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Paton v. Purepac Pharmaceutical Company

A-4933-03T3 (N.J. Super. App. Div. 2005) (Unpublished)

WORKERS COMPENSATION; SPECIAL EMPLOYEES — Under the New Jersey Workers’ Compensation Act, an employee that has two employers may not recover workers’ compensation benefits against one employer when he or she has already obtained a judgment against the other employer for the same injury.

A woman worked as a bench chemist at a pharmaceutical company. She was hired as a contract worker through a temporary job placement agency. The pharmaceutical company had an agreement with the agency under which the agency billed the company for work performed by the woman. If any employment issues arose with the woman, the company was to contact the agency and the woman would be terminated. While on the job, the woman suffered severe injuries when she inhaled toxic fumes. The woman filed a workers’ compensation claim against the agency. The company was later impleaded in the case. The woman obtained a judgment against the agency and the action was dismissed against the company pursuant to a consent order. The woman then filed a tort action against the company for the injuries she sustained. In response, the company moved for summary judgment on the basis that the woman’s claim was barred by the exclusive remedy provision of the New Jersey Workers’ Compensation Act because she had already obtained a judgment against the agency. The lower court agreed that the woman’s action was barred and granted summary judgment for the company. The woman appealed.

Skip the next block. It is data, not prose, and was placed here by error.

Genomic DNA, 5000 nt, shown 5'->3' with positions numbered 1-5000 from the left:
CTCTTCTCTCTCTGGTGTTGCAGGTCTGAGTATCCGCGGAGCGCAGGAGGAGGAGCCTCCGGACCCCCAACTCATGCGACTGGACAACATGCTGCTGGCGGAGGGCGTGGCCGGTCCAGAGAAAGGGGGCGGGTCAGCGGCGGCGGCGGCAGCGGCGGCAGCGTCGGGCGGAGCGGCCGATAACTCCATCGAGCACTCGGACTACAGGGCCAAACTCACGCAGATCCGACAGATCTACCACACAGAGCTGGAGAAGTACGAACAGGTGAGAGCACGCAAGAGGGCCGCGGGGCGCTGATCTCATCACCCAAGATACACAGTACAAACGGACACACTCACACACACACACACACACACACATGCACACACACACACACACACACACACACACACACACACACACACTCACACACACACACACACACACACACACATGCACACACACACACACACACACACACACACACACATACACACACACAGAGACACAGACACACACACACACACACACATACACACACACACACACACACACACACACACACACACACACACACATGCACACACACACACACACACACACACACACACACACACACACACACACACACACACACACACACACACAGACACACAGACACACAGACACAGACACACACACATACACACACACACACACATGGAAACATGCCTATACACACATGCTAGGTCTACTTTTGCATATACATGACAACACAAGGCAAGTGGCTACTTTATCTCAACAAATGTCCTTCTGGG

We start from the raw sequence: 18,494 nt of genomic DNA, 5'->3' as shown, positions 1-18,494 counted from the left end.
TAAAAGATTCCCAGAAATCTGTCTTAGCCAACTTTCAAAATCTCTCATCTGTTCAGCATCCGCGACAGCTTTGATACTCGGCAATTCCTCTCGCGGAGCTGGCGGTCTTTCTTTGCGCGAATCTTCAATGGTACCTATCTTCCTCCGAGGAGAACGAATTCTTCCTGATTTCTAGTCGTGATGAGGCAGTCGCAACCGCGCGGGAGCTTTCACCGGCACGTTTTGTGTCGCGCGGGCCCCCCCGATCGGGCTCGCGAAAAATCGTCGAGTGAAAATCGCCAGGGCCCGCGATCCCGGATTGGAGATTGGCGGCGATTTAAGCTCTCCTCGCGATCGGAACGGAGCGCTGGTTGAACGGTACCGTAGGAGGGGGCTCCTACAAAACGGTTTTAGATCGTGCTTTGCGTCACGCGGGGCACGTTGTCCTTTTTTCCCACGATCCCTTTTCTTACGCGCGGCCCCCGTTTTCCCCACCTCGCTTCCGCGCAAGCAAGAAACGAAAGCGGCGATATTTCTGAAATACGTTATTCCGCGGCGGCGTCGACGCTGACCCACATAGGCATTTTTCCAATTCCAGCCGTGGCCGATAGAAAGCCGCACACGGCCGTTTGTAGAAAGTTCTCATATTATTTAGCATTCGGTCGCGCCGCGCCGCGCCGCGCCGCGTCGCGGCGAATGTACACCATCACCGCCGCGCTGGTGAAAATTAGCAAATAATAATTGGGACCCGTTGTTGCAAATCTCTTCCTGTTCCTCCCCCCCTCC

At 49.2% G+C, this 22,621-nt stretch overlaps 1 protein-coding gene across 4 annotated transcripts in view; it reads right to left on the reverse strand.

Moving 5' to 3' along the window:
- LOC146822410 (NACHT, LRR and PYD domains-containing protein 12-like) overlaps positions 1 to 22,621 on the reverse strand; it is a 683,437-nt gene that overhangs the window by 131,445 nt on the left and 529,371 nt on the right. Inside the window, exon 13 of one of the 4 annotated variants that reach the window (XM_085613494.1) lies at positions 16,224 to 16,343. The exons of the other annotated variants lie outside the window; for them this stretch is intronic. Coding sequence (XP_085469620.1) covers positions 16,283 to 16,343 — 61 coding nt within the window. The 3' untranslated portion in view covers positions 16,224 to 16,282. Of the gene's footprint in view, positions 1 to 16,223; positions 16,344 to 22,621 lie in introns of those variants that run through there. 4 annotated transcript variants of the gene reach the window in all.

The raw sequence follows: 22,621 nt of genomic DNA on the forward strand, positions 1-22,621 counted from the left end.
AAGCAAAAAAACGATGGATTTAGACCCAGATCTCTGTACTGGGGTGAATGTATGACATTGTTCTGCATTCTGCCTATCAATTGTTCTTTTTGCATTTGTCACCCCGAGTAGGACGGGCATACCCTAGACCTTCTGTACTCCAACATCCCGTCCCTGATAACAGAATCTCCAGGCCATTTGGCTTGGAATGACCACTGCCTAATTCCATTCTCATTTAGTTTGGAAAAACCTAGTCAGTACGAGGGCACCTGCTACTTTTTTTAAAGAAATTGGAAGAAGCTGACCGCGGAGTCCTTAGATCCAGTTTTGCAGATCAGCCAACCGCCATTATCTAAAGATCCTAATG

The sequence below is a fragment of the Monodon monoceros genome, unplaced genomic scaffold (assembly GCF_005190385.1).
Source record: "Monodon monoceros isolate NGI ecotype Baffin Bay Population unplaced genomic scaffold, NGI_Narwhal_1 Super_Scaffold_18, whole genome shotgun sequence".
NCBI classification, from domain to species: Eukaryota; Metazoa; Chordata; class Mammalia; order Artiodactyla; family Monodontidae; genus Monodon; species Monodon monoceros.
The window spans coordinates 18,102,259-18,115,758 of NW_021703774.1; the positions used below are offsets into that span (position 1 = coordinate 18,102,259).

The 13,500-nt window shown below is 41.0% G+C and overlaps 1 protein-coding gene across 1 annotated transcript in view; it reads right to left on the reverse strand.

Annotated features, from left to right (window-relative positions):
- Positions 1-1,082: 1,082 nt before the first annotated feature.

The Appellate Division affirmed the lower court’s ruling. It found that an employee may have two employers, each liable for workers’ compensation. Under the Workers’ Compensation Act, recovery of workers’ compensation benefits against one employer bars the employee from maintaining a tort action against the other employer for the same injury, but a special employment relationship must exist between the employer and employee in order for the employee to be precluded from maintaining a tort action. The Court set forth five factors to consider when evaluating whether a special employment relationship exists as follows: 1) the employee has made a contract of hire with the special employer; 2) the work performed by the employee is essentially that of the special employer; 3) the special employer has the right to control the details of the work; 4) the special employer pays the employee’s wages; and 5) the special employer has the power to hire, discharge or recall the employee. The Court applied these factors and found that the woman had made a contract for hire with the pharmaceutical company. It further found that the woman performed the company’s work, the pharmaceutical company controlled the details of her work, and the pharmaceutical company had the ability to discharge her. It concluded that a special employment relationship had been formed and therefore the woman was barred from maintaining a tort action against the company because she had already obtained a judgment against the temporary employment agency for her injuries.


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